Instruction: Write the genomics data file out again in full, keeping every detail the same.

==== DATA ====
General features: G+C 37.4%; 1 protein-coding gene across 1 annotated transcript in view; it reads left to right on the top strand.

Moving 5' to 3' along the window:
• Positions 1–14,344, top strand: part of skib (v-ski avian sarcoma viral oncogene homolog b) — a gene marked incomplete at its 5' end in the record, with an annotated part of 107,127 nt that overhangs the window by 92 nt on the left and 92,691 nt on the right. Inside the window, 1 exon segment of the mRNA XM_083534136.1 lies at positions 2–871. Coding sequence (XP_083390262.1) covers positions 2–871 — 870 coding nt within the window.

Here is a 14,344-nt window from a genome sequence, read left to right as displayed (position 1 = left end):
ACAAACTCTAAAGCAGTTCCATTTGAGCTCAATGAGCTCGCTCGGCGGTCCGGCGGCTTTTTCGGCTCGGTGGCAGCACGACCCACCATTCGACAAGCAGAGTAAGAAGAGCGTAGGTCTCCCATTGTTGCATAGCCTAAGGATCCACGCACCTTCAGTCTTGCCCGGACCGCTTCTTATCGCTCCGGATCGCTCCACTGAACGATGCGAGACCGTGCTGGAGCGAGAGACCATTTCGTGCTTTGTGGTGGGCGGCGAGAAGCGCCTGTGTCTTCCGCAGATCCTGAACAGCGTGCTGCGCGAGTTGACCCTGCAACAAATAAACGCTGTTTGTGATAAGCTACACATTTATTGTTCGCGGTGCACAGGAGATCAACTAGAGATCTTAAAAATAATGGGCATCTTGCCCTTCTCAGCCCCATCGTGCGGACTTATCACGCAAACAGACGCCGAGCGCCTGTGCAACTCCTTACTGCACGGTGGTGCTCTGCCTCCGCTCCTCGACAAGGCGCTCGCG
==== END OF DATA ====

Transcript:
General features: G+C 37.4%; 1 protein-coding gene across 1 annotated transcript in view; it reads left to right on the top strand.

Moving 5' to 3' along the window:
• Positions 1–14,344, top strand: part of skib (v-ski avian sarcoma viral oncogene homolog b) — a gene marked incomplete at its 5' end in the record, with an annotated part of 107,127 nt that overhangs the window by 92 nt on the left and 92,691 nt on the right. Inside the window, 1 exon segment of the mRNA XM_083534136.1 lies at positions 2–871. Coding sequence (XP_083390262.1) covers positions 2–871 — 870 coding nt within the window.

Here is a 14,344-nt window from a genome sequence, read left to right as displayed (position 1 = left end):
ACAAACTCTAAAGCAGTTCCATTTGAGCTCAATGAGCTCGCTCGGCGGTCCGGCGGCTTTTTCGGCTCGGTGGCAGCACGACCCACCATTCGACAAGCAGAGTAAGAAGAGCGTAGGTCTCCCATTGTTGCATAGCCTAAGGATCCACGCACCTTCAGTCTTGCCCGGACCGCTTCTTATCGCTCCGGATCGCTCCACTGAACGATGCGAGACCGTGCTGGAGCGAGAGACCATTTCGTGCTTTGTGGTGGGCGGCGAGAAGCGCCTGTGTCTTCCGCAGATCCTGAACAGCGTGCTGCGCGAGTTGACCCTGCAACAAATAAACGCTGTTTGTGATAAGCTACACATTTATTGTTCGCGGTGCACAGGAGATCAACTAGAGATCTTAAAAATAATGGGCATCTTGCCCTTCTCAGCCCCATCGTGCGGACTTATCACGCAAACAGACGCCGAGCGCCTGTGCAACTCCTTACTGCACGGTGGTGCTCTGCCTCCGCTCCTCGACAAGGCGCTCGCG